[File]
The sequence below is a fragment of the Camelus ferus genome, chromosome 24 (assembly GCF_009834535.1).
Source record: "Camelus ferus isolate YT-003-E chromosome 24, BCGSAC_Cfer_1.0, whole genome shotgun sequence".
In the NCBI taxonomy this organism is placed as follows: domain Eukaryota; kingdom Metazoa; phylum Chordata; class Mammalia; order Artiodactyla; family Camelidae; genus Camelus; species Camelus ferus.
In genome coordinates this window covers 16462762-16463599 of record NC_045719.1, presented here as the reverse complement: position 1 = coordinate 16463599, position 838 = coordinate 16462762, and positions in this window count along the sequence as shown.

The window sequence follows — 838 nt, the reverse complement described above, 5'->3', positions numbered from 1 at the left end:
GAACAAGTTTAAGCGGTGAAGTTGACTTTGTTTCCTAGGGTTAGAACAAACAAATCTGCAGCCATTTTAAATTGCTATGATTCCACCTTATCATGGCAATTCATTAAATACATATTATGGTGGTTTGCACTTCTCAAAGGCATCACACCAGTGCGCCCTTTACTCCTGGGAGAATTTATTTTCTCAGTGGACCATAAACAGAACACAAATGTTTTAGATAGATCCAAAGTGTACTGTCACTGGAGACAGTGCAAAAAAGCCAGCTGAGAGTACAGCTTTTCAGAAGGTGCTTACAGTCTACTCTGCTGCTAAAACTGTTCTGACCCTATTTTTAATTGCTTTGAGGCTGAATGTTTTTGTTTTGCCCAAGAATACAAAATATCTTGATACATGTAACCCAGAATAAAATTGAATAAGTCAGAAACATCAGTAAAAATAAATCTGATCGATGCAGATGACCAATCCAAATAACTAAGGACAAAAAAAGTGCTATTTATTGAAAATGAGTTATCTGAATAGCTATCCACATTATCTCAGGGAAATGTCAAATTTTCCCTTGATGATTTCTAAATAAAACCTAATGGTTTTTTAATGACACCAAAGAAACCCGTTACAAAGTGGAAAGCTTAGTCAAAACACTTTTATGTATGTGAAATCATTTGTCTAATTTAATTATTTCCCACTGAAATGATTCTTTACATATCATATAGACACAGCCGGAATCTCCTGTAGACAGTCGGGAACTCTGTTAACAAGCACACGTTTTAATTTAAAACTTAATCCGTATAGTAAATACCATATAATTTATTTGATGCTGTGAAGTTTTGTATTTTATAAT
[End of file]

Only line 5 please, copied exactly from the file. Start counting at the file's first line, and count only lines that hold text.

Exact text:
The window sequence follows — 838 nt, the reverse complement described above, 5'->3', positions numbered from 1 at the left end: